Plasma levels of heme in the 20 to 600 μM range are found in clinical conditions associated with intravascular hemolysis including paroxysmal nocturnal hemoglobinuria and sickle cell disease, conditions also associated with a thrombotic tendency.
Objectives: To investigate whether heme, an inflammatory mediator and a product of intravascular hemolysis in patients with hemolytic anemia including sickle cell disease (SCD), could modulate hemostasis by an effect on endothelial tissue factor (TF) expression. Additionally, in SCD patient-related studies, we assessed whether any association existed between whole blood TF activity (WBTF) and levels of surrogate markers of intra-vascular hemolysis including lactate dehydrogenase (LDH) and reticulocyte counts.
Methods: Following incubation of human endothelial cells (from umbilical vein and/or lung microvasculature) with heme (1 to 100 μM) for various times (30 minutes to 8 hours), levels of TF protein were assessed using ELISA, flow cytometry and/or Western blotting; and TF mRNA by a semi-quantitative RT-PCR. An assay for TF functional activity was performed using a chromogenic tenase activity kit where specificity of TF activity was tested in antibody-blocking experiments. Three TF-specific antibodies including a rabbit polyclonal and two mouse monoclonal (clones hTF-1 and TF9-10H10) antibodies were used in assays involving TF protein analysis. All experiments were performed in media containing polymyxin B to neutralize any potential endotoxin contamination. In patient-related studies, 81 subjects with SCD (1 to 21 years) were evaluated for levels of WBTF, LDH, and reticulocyte counts and data analyzed for potential relationships.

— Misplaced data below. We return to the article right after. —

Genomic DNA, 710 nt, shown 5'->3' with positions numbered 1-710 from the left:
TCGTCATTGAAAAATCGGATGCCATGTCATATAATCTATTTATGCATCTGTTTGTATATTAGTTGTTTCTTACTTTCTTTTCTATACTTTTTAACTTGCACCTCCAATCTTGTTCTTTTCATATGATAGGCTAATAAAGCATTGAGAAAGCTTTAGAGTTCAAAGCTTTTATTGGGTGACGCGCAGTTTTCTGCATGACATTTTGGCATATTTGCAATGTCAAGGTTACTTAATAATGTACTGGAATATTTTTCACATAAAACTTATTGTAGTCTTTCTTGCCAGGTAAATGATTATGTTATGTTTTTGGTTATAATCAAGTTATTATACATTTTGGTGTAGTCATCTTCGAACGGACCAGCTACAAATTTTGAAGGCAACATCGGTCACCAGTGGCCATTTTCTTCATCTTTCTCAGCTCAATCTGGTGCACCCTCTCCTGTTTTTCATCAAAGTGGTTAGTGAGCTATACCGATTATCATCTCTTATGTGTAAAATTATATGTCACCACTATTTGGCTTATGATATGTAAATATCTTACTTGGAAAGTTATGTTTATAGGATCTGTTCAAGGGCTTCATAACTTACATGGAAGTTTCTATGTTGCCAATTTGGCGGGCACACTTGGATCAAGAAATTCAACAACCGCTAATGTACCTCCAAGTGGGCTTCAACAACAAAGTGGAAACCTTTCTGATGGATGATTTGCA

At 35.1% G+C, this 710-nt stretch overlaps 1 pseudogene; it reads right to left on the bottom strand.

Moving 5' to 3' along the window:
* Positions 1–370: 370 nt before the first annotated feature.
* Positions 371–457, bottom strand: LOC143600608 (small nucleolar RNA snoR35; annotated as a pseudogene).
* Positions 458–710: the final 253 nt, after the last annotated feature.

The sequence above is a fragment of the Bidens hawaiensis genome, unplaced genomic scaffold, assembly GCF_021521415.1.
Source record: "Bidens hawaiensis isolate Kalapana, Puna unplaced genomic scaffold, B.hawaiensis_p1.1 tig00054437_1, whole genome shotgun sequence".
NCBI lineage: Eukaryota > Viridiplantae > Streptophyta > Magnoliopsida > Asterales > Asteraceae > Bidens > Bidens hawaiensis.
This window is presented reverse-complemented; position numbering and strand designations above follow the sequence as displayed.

Results: Heme induced TF protein expression on the surface of both macro- and micro-vascular endothelial cells in a concentration-dependent manner with 12- to 50-fold induction noted (ELISA assays) between 1 and 100 μM heme (P<0.05, n=3 to 6). Complementary flow cytometry studies showed that the heme-mediated endothelial TF expression was quantitatively similar to that induced by the cytokine TNF-α. Heme also up-regulated endothelial expression of TF mRNA (8- to 26-fold, peak expression at 2 hours postagonist treatment), protein (20- to 39-fold, peak expression at 4 hours) and procoagulant activity (5- to 13-fold, peak activity at 4 hours post-agonist treatment) in a time-dependent manner. Time-course of heme-mediated TF antigen expression paralleled induction of procoagulant activity with antibody blocking studies demonstrating specificity for TF protein. Potential involvement of endogenously released cytokines including IL-1α and TNF-α in mediating the heme effect was next explored. We found that the latter cytokines are not involved, since antibodies against IL-1α and TNF-α, and an IL-1- receptor antagonist failed to block heme-induced endothelial TF expression. Inhibition of heme-induced TF mRNA expression by sulfasalazine and curcumin suggested that the transcription factor NFκB was involved in mediating heme-induced effect. In patient-related studies, whole blood TF levels in SCD correlated positively with both LDH (r=0.72, p<0.000001), and reticulocyte count (r=0.60, p<0.000001).
Conclusions: Our findings demonstrate that heme induces TF expression in endothelial cells, and that the observed effects occurred at patho-physiologically relevant heme concentrations. Our results suggest that heme-induced endothelial TF expression may provide a pathophysiologic link between the intravascular hemolytic milieu and the hemostatic perturbations previously noted in patients with hemolytic anemia including sickle cell disease.
Disclosures: No relevant conflicts of interest to declare.
Supported by grants U54 HL70585 from the National Heart, Lung and Blood Institute, National Institutes of Health, Bethesda, MD.